Permissible Charges for Public Records
A custodian may assess a reasonable fee for the production of a public record unless the records are freely available for public inspection or unless the custodian failed to respond to the request within the required ten business days. Act, § 10, amending G.L. c. 66, §§ 10(d) and 10(e). The “reasonable fee” is limited to the actual cost of reproducing the record. Id., § 10(d)(i). The actual cost of any storage device or material provided may be included as part of the fee, but the charge for standard black-and-white paper copies or printouts of records cannot exceed 5 cents per page for copies or printouts. Id. Formerly, records custodians could charge between 20 and 50 cents per page, depending on whether the copy was a photocopy, microfilm or microfiche, or computer printout. See 950 CMR 32.06(a), (b), (d).
The new law also permits a custodian to charge for time in excess of four hours spent locating, retrieving, copying and, if necessary, redacting the records. The fee may be charged at an hourly rate equal to or less than the hourly rate attributed to the lowest paid employee who has the necessary skill to perform the tasks, not to exceed $25 per hour. Act, § 10, amending G.L. c. 66, § 10(d)(ii). Municipalities have additional leeway. Those with populations of less than 20,000 may charge for all such time, while those with populations of more than 20,000 may charge for time in excess of two hours. Agencies and municipalities may seek the Supervisor’s approval to charge more than $25 per hour if (a) the request is for a commercial purpose or (b) the fee was necessary and reasonable to prudently perform the tasks and was not intended to prevent access to public records. Id., amending G.L. c. 66, § 10(d)(iv).
The Recovery of Attorneys’ Fees and Punitive Damages
The new law creates a presumption in favor of awarding attorneys’ fees and costs if the requestor obtains relief either through judicial order or consent decree, or if the agency provides the documents after a complaint is filed against it. See Act, § 10, inserting G.L. c. 66, § 10A(d)(2). There is no presumption in favor of attorneys’ fees in cases where:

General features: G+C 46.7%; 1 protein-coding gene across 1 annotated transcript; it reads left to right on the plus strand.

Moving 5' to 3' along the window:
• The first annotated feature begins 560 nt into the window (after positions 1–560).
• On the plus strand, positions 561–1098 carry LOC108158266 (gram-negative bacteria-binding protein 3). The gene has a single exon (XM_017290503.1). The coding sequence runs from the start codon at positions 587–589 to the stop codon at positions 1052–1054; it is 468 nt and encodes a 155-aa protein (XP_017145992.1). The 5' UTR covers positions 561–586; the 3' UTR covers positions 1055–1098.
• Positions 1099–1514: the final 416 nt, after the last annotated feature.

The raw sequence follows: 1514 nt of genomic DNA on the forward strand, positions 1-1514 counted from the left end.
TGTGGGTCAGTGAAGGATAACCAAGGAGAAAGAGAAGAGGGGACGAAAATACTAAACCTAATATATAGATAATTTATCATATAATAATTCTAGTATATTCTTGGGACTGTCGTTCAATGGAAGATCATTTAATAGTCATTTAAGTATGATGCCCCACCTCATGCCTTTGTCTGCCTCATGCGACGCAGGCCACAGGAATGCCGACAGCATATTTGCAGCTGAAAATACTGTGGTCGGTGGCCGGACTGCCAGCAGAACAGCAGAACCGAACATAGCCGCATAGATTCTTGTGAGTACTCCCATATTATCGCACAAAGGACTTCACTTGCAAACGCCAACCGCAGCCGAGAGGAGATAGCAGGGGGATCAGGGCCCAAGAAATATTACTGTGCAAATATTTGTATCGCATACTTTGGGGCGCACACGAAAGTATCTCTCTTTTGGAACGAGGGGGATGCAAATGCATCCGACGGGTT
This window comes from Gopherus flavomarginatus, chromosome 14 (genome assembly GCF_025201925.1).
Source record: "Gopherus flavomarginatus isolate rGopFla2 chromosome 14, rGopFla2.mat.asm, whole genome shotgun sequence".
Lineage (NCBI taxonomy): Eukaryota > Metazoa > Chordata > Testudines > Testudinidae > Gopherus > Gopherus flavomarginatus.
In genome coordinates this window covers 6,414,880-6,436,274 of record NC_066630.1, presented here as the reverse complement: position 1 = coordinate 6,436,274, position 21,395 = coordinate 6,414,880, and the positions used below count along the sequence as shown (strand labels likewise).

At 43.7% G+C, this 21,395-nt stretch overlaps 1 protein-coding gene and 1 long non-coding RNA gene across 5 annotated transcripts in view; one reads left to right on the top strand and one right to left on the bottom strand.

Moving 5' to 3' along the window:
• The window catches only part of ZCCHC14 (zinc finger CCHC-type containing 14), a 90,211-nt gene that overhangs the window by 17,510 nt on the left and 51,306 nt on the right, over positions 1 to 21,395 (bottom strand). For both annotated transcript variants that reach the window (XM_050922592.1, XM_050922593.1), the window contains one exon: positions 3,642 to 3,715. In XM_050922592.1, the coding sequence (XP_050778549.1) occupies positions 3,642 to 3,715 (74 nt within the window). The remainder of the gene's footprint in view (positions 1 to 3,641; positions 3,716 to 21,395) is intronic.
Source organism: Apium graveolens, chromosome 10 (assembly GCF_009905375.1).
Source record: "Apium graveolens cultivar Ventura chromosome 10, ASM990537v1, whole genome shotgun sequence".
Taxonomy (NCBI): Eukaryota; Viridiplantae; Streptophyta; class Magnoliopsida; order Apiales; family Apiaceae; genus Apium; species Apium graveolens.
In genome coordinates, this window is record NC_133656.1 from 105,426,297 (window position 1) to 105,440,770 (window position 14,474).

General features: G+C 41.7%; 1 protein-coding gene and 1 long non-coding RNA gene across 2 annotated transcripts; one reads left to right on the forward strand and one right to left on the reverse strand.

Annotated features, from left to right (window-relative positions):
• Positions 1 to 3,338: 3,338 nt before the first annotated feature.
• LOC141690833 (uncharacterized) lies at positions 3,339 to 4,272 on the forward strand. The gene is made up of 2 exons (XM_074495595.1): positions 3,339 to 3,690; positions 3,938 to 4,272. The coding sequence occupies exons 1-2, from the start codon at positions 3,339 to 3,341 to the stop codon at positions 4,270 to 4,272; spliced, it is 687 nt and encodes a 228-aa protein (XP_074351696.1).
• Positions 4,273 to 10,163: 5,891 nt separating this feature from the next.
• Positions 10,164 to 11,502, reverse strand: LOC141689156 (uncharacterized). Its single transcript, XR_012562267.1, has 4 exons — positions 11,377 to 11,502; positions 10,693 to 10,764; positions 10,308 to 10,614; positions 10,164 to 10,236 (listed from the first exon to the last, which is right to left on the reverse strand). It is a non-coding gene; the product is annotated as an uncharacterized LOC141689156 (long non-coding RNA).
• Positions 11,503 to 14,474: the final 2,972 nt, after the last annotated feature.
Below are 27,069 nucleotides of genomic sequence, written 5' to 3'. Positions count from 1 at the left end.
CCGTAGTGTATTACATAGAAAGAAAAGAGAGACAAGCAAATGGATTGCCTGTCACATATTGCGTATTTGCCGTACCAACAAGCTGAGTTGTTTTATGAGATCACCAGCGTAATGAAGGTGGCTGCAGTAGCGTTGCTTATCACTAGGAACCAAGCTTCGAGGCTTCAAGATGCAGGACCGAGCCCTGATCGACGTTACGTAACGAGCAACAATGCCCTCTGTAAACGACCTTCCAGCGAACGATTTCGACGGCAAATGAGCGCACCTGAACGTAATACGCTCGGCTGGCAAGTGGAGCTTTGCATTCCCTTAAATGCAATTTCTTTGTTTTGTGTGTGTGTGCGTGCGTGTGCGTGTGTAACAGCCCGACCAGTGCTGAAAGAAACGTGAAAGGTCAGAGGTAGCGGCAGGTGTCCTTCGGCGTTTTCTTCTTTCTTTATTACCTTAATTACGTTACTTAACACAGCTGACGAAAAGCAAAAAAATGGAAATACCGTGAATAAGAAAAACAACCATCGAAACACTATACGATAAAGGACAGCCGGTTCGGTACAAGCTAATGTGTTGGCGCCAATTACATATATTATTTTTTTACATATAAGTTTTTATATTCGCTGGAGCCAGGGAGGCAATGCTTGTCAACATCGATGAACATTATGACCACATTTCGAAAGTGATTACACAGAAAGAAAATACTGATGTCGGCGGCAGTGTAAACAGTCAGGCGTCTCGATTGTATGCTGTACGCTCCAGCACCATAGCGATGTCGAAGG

- the supervisor of records previously ruled in the custodian’s favor;
- the custodian “reasonably relied upon a published opinion” by the attorney general or by an appellate court of the Commonwealth that was “based on substantially similar facts”;
- the request was “designed to harass or intimidate”; or
- the request was “not in the public interest and made for a commercial purpose unrelated to disseminating information to the public about actual or alleged government activity.”
Under the new law, the Superior Court also may assess punitive damages between $1,000 and $5,000 against a defendant custodian if the custodian did not act in good faith in failing to timely furnish a requested record. Act, § 10, inserting G.L. c. 66, § 10A(d)(4). Any damages will be deposited into the Public Records Assistance Fund and may be used to provide grants to municipalities to foster best practices for increasing access to public records and facilitate compliance with the public records law. Act, § 6, inserting G.L. c. 10, § 35D.
If the amendments achieve their intended purpose, the “new way of doing business” under the Public Records Law should improve communications between requestors and records custodians, increase the number of public records available online, establish enforceable timeframes for producing public records, impose cost controls to reduce excessive fees, and enhance enforcement efforts by allowing attorneys’ fees awards.
 Among the provisions of the Act not addressed by this article are (a) the creation of a special legislative commission to “examine the constitutionality and practicality of subjecting the general court, the executive office of the governor and the judicial branch to the public records law” and to issue a report by December 30, 2017, Act, § 20(c); (b) a new exemption for personal emails of public employees, Act, § 4, amending G.L. c. 4, § 7, cl. 26(o) and (p) and Act, § 9, inserting G.L. c. 66, § 6A(c); and (c) a provision expressly applying the Public Records Law to the Massachusetts Bay Transportation Authority Retirement Board but granting the Board an exemption for trade secrets or commercial or financial information that relates to the investment of public trust or retirement funds, Act, 14, inserting G.L. c. 66 §21.